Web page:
Signs erected to deter park encampments make it harder to help homeless people, advocates warn

New signs in Toronto’s parks and green spaces prohibiting people from setting up camps overnight will make it harder for the city to help homeless people, advocates warn.

The signs reflect current regulations, the city says. They say the park’s hours are between 5:30 a.m. and midnight and “visitors may not erect a tent or structure” or “camp in the park.”

“It’s just over the top,” said Ceta Ramkhalawansingh, a Toronto civil servant and community activist.

“You shouldn’t put that kind of blanket restriction on the three million people who live in the city.”

Ramkhalawansingh posted a photo of a sign she found along the University Avenue median. People posted on social media various new signs they found in College Park, Dufferin Grove Park and others.

It comes just a week after CBC News announced the city’s plan to hire private security guards to patrol select parks 24/7 to avoid a repeat of last summer. when 26 people were arrested as police and city workers evicted an encampment from Lamport Stadium Park. There were also violent clashes when homeless people were evicted from Trinity Bellwoods and Alexandra Park.

The city maintains that the camps are unsafe, unsanitary and illegal.

But Diana Chan McNally, a homeless advocate and community worker at the Toronto Drop-In Network, doesn’t think the signs are a solution.

“The signs could suggest that more broadly, any member of the public could in fact be banned or ticketed, or even arrested, if found in these spaces after hours,” she said.

Homeless people will go “further underground”

Although the combination of signs and security may prevent encampments in particular parks under surveillance, McNally says this will only push homeless people further from the city center towards North York or Scarborough, making it more difficult for them to research.

“People are going deeper underground, they are going deeper into ravines, they are going into more hidden spaces,” she said.

“We lose people, they disappear, we can’t communicate with them,” McNally added.

Diana Chan McNally, community worker at the Toronto Drop-In Network, says safety signs and patrols in parks will only drive homeless people away from downtown, making it harder for them to access services Support. (Radio Canada)

“If they’re away from services, they can overdose, hurt themselves, disappear. So there’s actually literal harm that can come from this strategy.”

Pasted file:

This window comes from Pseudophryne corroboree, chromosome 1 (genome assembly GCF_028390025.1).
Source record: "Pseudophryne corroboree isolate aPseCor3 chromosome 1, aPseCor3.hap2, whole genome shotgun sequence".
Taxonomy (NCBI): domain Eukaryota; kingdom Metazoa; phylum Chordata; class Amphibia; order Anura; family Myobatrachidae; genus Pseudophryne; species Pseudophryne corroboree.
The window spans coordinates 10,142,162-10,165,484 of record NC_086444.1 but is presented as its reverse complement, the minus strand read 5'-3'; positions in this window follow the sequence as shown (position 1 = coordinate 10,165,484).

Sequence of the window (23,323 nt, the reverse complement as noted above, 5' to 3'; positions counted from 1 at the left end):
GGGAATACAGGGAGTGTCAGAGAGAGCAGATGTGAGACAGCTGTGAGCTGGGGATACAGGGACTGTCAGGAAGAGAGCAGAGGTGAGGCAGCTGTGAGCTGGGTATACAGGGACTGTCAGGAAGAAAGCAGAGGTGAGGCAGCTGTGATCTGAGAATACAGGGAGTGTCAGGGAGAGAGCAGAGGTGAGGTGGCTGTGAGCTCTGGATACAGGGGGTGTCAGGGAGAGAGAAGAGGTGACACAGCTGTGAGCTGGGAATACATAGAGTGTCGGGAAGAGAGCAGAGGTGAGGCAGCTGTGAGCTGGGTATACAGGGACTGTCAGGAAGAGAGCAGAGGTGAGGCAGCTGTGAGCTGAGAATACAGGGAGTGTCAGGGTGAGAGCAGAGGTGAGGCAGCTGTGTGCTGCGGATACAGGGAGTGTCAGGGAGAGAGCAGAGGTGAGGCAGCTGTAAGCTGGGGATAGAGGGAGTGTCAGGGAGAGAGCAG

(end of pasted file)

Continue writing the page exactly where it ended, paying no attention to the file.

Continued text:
The city says the signs comply with its Parks Bylaw, which “prohibits encroaching on or taking possession of a park by erecting a structure on park land, occupying a park for non-recreational purposes and while camping, tenting or otherwise living in parks,” city spokesman Anthony Toderian said in a statement.

Toderian said the city began posting signs this year at park entrances and exits where campsites were found in 2020 and 2021.

“The reference to ‘Park Hours 5:30 am – Midnight’ is a reminder that sleeping at night in parks is prohibited,” Toderian said.

The city has ordered 380 signs and has posted 104 to date. Each sign costs $22 to $28, and the city spent a total of $11,850 on the signs and their installation.

The city says by-law officers or contract security officers will contact staff if they see people erecting a tent or other structure in a park, so the city’s Streets to Homes outreach workers can engage with them. occupants and provide services and safe indoor accommodation.

Toderian says this reflects the city’s commitment to a “housing first” approach.

While there’s still no word on the cost of 24/7 park security, McNally thinks the city could invest more money in providing direct support services to homeless people.

“They don’t add any direct value to social services,” she said, pointing out that driving the homeless out of the city center will make it harder to find and house them.

“In fact, you have outreach workers like Streets to Homes, whose job is literally to find out where people are and, on top of that, to provide those services.”

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